- student loans, grants bursaries and awards provided under OSAP to dependent adults – who are not spouses included in the benefit unit – if the dependent adult remains in attendance in the program of study or training for which they are intended
- OSAP loans, grants, or awards, including any educational allowance, or other payments from the Ministry of Colleges and Universities, related to participation in a recognized Micro-credential program
- the portion of a loan used for first and last month’s rent, which can include start-up costs for utilities
- personal loans used for the purchase of necessary household items such as groceries, clothing, furniture and appliances
Gifts (see Directive 5.7 Gifts and voluntary payments for more information)
In order to allow sufficient time to use the funds received, certain gifts/voluntary payments are exempt as assets, as noted below.
Gifts or voluntary payments:
- applied to the purchase of a principal residence – 12 months
- applied to the purchase of an exempt vehicle or applied to first and last month’s rent – 6 months
The above timeframes may be extended, with Administrator approval, if there is a reasonable explanation as to why the gift cannot be used for the purpose intended within the designated timeframes.
Other payments and items
- The portion of a payment received under Learning, Earning and Parenting (LEAP) to be used for the person’s post-secondary education within a reasonable timeframe or placed in an RESP for the participant’s dependent(s). This includes a Canada Education Savings Grant paid into the RESP and the portion of interest earned from and reinvested into the RESP as part of LEAP (see Directive 8.2: LEAP for more information).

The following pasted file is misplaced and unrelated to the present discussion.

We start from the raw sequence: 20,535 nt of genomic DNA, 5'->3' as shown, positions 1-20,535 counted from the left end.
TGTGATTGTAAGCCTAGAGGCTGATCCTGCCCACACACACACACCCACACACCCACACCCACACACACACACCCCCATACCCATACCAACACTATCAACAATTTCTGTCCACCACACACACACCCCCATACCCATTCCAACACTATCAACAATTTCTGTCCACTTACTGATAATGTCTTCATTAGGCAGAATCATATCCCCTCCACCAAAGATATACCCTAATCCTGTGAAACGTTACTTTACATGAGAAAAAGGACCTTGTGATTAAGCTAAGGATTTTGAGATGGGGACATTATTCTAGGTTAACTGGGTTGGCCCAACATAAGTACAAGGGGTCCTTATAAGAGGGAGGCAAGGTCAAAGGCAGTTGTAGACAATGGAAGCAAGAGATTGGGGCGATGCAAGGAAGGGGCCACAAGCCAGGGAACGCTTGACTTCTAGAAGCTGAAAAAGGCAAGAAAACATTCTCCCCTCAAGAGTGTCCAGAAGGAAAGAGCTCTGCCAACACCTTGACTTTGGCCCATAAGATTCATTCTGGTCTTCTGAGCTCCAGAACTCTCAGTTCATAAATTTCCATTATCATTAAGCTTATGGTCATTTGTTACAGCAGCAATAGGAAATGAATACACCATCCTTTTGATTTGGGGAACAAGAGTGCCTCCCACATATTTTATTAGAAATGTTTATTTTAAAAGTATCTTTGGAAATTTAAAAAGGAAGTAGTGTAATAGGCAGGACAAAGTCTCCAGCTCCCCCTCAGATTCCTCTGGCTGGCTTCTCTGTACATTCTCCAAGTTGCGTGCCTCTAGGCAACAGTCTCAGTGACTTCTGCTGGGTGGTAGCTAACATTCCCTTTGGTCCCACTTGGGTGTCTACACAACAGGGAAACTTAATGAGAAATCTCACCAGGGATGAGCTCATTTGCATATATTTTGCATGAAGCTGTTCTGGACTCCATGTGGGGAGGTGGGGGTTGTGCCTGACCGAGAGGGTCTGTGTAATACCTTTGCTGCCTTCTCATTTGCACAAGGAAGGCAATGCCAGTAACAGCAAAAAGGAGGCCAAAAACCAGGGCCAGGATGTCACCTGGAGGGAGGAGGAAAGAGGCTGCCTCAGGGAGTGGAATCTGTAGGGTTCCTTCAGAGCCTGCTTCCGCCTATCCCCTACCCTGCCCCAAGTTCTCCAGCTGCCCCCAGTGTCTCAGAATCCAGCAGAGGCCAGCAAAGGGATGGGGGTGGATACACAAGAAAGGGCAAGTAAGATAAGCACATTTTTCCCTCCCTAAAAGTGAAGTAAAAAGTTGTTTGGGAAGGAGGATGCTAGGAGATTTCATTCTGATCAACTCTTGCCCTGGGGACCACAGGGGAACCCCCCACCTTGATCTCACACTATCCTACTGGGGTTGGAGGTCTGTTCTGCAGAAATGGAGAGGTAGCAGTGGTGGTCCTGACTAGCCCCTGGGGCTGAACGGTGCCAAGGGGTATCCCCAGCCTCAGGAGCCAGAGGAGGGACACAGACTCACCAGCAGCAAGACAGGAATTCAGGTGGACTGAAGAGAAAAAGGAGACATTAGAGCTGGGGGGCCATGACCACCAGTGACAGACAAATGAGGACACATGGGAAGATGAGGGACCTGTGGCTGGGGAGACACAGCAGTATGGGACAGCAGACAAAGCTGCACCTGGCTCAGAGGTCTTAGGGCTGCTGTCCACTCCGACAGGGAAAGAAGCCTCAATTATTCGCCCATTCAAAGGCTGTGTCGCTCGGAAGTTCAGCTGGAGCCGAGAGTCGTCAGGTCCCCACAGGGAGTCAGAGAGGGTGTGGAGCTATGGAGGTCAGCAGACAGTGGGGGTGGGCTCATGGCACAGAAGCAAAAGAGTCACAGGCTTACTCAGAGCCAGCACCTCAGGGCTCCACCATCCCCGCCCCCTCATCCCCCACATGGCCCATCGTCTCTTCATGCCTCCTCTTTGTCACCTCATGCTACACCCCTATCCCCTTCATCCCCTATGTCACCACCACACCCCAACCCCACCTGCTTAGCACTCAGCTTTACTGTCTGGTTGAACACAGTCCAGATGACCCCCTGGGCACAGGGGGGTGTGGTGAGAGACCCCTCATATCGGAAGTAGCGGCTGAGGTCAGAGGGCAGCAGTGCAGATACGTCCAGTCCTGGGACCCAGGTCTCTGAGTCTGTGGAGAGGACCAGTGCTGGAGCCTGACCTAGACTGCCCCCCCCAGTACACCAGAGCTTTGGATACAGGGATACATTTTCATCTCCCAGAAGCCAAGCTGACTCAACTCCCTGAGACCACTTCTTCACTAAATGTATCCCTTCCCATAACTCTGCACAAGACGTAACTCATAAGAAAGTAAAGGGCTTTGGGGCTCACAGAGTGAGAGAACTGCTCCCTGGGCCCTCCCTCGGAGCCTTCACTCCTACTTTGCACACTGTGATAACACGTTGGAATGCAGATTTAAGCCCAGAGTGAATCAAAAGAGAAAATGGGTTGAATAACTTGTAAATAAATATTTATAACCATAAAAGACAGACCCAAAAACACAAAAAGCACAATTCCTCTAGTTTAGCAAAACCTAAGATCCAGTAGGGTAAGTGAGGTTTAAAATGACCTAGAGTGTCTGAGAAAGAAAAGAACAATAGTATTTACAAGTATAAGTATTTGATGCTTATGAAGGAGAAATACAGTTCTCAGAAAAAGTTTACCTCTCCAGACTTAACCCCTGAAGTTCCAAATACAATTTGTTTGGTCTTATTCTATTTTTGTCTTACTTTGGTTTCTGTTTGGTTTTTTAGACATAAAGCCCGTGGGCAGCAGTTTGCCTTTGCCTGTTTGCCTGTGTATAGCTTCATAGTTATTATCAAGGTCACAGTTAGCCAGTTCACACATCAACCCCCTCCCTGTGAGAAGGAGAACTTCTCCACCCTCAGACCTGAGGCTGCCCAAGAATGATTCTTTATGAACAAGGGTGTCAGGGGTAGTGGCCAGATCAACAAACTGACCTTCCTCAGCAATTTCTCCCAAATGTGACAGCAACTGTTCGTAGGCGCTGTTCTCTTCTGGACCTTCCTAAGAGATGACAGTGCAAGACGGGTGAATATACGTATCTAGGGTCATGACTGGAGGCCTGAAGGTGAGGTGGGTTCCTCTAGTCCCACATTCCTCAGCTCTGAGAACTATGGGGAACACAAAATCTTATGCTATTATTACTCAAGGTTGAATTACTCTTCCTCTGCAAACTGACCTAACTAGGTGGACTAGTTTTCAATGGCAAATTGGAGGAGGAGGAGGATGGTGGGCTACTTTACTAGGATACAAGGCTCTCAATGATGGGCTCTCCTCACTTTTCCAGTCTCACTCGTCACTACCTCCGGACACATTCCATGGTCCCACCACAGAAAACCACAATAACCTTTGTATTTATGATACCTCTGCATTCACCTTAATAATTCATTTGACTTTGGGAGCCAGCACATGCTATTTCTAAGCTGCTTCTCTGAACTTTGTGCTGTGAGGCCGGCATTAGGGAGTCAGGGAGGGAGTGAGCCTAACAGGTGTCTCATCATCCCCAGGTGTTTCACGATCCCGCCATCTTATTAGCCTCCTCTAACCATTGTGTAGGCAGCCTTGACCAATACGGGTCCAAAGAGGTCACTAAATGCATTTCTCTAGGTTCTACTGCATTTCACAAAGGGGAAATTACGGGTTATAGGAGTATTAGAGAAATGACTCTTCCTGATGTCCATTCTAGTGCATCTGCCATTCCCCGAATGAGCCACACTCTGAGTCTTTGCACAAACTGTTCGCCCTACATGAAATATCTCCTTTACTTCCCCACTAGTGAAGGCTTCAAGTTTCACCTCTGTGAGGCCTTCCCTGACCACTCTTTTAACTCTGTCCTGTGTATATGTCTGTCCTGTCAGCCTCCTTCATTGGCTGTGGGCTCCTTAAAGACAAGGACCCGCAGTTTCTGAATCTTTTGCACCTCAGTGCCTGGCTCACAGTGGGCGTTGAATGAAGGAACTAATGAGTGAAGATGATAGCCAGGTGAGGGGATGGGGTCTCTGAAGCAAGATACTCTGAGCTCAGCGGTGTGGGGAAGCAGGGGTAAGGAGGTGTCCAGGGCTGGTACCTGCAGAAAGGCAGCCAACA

- Payments made pursuant to the Ontario Disaster Relief Assistance Program (ODRAP) if, in the opinion of the Administrator, the payment will be used within a reasonable period for the purpose for which it was made.
- Financial grants, items or services that are issued for energy conservation in homes through Conservation and Demand Management programs offered by Local Distribution Companies (LDCs).
- Payments made through the Investment in Affordable Housing for Ontario program – Ontario Renovates component, Residential Rehabilitation Assistance Program (RRAP) and the Home and Vehicle Modification Program (HVMP).
- Assets that are considered necessary for personal use such as furniture, clothing or a stove.
- Insurance payments made to participants for loss of, or damage to, an asset or for temporary living expenses.
- Ontario Skills Development Benefit Program payments.
- The value of grants, items or services provided by gas distribution utilities, local distribution companies as well as municipal, provincial (including the Independent Electricity System Operator) and federal levels of government for the purposes of energy efficiency and conservation.
- All financial assistance received through the Quest for Gold – Ontario Athlete Assistance Program (OAAP) and the federal Athlete Assistance Program (AAP).
- Payments received under the Transplant Patient Expense Reimbursement (TPER) program of the Ministry of Health and Long-Term Care, which provides up-front payments or reimbursement of temporary accommodation costs incurred by eligible patients while awaiting heart, heart-lung and lung transplant.
- Payments made under the Ontario Child Benefit Equivalent (OCBE) Act, 2009 (see Directive 3.9: Dependent children for more information)
- Payments made by either or both of the Ministry of Economic Development and Growth and the Ministry of Advanced Education and Skills Development under the Youth Jobs Strategy, if, in the opinion of the administrator, the payment will be used within a reasonable period and for the purpose for which it was paid.
- Payments made under the Northern Health Travel Grant (NHTG) by the Ministry of Health and Long-Term Care that exceed the upfront payment for medical travel provided under Ontario Works for the same trip.